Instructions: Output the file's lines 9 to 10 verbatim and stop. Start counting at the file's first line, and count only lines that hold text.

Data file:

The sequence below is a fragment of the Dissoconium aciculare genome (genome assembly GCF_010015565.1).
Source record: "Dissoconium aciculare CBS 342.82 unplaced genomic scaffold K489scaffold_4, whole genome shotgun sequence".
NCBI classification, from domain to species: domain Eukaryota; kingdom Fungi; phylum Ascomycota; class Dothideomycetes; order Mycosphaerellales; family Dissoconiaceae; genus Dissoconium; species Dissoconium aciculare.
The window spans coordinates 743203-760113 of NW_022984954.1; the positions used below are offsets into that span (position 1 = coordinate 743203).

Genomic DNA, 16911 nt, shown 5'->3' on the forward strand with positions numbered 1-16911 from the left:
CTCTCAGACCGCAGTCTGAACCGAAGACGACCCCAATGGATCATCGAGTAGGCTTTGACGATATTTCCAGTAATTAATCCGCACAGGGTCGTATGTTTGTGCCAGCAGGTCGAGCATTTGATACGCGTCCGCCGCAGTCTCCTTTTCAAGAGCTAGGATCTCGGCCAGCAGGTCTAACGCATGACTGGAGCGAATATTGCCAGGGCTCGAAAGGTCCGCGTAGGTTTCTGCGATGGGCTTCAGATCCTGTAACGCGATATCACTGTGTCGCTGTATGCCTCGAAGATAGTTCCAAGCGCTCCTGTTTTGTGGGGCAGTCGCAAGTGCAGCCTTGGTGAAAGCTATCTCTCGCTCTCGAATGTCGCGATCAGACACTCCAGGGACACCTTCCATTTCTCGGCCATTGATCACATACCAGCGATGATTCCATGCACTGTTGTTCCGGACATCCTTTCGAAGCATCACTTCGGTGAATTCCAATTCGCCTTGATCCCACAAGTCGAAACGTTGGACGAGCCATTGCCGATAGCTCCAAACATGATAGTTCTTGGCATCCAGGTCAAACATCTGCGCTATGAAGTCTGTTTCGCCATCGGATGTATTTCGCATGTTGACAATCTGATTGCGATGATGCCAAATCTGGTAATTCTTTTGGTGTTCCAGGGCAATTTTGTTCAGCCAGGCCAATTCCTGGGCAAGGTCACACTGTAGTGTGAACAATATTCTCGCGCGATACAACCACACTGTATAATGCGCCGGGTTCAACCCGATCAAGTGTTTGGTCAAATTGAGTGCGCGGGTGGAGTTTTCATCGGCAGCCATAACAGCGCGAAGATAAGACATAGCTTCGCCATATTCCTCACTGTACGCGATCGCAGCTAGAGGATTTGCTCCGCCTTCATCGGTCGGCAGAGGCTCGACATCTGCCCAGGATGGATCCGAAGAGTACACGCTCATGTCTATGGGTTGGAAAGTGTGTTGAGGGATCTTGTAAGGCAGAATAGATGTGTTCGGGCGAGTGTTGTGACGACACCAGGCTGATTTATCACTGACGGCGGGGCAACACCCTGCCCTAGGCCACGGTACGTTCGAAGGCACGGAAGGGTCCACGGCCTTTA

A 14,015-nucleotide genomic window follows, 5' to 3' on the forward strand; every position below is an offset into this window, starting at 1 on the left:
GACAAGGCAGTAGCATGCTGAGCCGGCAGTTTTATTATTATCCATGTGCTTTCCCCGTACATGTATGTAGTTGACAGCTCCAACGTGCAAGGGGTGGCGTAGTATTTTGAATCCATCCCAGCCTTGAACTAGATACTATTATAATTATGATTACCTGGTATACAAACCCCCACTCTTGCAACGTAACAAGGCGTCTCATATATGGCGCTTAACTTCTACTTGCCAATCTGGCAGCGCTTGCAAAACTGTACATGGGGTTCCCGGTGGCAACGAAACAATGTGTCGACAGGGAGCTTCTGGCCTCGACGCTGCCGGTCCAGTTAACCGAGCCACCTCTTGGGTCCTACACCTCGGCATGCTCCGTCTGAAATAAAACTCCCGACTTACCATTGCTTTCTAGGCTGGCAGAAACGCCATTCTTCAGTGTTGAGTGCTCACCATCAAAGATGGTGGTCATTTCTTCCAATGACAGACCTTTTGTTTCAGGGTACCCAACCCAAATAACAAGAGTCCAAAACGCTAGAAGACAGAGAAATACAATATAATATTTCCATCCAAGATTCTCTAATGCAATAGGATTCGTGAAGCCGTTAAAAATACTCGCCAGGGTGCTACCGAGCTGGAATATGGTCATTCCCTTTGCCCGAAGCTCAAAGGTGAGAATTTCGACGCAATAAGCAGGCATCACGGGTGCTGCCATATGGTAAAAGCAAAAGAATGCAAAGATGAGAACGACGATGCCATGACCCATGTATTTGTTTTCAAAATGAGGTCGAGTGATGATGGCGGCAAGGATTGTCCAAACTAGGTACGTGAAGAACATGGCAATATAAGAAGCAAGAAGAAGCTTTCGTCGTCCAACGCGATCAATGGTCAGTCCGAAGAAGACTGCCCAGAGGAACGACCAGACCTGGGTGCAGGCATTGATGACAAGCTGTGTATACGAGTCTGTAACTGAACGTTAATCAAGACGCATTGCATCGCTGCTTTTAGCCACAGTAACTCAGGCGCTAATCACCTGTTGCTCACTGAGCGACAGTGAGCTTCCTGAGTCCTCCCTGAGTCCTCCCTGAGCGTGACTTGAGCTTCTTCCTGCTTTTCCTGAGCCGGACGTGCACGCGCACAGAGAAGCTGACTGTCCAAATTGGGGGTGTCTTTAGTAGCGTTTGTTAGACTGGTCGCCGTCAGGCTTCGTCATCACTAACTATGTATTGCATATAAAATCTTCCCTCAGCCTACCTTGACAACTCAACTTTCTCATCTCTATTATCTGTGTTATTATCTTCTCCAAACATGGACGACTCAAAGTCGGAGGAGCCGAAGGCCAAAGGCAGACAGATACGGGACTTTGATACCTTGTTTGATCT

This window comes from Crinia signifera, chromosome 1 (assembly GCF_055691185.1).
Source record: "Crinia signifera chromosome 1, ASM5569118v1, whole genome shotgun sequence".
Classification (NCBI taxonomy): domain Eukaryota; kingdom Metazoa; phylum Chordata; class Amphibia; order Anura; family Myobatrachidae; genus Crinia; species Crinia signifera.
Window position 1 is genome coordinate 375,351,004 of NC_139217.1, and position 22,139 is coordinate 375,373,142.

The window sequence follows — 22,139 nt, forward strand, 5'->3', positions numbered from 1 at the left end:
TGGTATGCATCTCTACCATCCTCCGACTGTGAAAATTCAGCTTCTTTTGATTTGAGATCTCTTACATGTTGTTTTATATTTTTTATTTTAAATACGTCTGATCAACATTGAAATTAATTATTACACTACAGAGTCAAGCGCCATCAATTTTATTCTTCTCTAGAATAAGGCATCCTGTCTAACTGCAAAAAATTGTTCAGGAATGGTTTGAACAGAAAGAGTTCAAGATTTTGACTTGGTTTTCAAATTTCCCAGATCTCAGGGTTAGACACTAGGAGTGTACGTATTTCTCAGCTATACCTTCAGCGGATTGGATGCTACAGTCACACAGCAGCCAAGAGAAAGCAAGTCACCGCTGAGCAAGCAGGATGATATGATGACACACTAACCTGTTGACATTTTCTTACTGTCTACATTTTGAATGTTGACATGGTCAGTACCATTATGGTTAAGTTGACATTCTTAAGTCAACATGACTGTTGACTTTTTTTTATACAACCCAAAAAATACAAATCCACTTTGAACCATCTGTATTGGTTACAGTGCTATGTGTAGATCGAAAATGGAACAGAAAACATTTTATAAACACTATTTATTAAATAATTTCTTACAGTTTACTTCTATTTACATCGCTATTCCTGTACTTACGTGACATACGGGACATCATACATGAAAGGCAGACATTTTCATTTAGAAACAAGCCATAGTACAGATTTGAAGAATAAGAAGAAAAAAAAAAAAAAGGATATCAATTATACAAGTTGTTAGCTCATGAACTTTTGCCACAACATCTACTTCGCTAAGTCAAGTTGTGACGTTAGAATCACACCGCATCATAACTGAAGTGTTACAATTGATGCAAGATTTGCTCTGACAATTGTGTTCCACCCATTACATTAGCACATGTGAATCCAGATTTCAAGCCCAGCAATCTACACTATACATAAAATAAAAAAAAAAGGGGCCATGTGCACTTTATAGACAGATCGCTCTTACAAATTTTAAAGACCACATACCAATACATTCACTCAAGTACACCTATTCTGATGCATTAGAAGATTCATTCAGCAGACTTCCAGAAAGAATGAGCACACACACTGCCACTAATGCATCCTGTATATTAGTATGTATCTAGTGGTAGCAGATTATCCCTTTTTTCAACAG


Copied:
This window comes from Crinia signifera, chromosome 1 (assembly GCF_055691185.1).
Source record: "Crinia signifera chromosome 1, ASM5569118v1, whole genome shotgun sequence".